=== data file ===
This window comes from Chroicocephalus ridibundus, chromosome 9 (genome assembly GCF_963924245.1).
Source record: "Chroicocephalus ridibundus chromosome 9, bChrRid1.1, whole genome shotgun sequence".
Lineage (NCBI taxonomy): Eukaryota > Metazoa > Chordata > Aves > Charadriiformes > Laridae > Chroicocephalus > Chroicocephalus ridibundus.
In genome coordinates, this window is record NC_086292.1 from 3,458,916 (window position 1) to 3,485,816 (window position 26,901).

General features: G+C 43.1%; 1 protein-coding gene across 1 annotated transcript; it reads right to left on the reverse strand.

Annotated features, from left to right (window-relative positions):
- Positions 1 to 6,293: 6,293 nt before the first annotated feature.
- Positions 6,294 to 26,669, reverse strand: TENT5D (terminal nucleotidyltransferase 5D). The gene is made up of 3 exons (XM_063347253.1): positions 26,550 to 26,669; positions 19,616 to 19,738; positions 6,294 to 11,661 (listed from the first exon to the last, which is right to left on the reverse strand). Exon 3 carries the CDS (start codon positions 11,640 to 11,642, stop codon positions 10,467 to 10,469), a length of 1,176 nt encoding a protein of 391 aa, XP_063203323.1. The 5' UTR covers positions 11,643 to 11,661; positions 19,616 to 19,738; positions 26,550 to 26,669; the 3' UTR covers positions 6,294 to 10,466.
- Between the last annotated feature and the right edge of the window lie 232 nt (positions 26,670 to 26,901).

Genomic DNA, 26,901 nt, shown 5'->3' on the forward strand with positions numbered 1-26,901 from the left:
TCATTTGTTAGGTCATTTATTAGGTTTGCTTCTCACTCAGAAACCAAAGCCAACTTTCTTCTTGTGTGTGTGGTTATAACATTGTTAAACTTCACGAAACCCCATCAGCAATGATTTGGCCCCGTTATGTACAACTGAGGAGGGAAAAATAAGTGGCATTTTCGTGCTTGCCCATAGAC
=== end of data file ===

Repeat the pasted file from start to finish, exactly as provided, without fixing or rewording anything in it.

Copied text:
This window comes from Chroicocephalus ridibundus, chromosome 9 (genome assembly GCF_963924245.1).
Source record: "Chroicocephalus ridibundus chromosome 9, bChrRid1.1, whole genome shotgun sequence".
Lineage (NCBI taxonomy): Eukaryota > Metazoa > Chordata > Aves > Charadriiformes > Laridae > Chroicocephalus > Chroicocephalus ridibundus.
In genome coordinates, this window is record NC_086292.1 from 3,458,916 (window position 1) to 3,485,816 (window position 26,901).

General features: G+C 43.1%; 1 protein-coding gene across 1 annotated transcript; it reads right to left on the reverse strand.

Annotated features, from left to right (window-relative positions):
- Positions 1 to 6,293: 6,293 nt before the first annotated feature.
- Positions 6,294 to 26,669, reverse strand: TENT5D (terminal nucleotidyltransferase 5D). The gene is made up of 3 exons (XM_063347253.1): positions 26,550 to 26,669; positions 19,616 to 19,738; positions 6,294 to 11,661 (listed from the first exon to the last, which is right to left on the reverse strand). Exon 3 carries the CDS (start codon positions 11,640 to 11,642, stop codon positions 10,467 to 10,469), a length of 1,176 nt encoding a protein of 391 aa, XP_063203323.1. The 5' UTR covers positions 11,643 to 11,661; positions 19,616 to 19,738; positions 26,550 to 26,669; the 3' UTR covers positions 6,294 to 10,466.
- Between the last annotated feature and the right edge of the window lie 232 nt (positions 26,670 to 26,901).

Genomic DNA, 26,901 nt, shown 5'->3' on the forward strand with positions numbered 1-26,901 from the left:
TCATTTGTTAGGTCATTTATTAGGTTTGCTTCTCACTCAGAAACCAAAGCCAACTTTCTTCTTGTGTGTGTGGTTATAACATTGTTAAACTTCACGAAACCCCATCAGCAATGATTTGGCCCCGTTATGTACAACTGAGGAGGGAAAAATAAGTGGCATTTTCGTGCTTGCCCATAGAC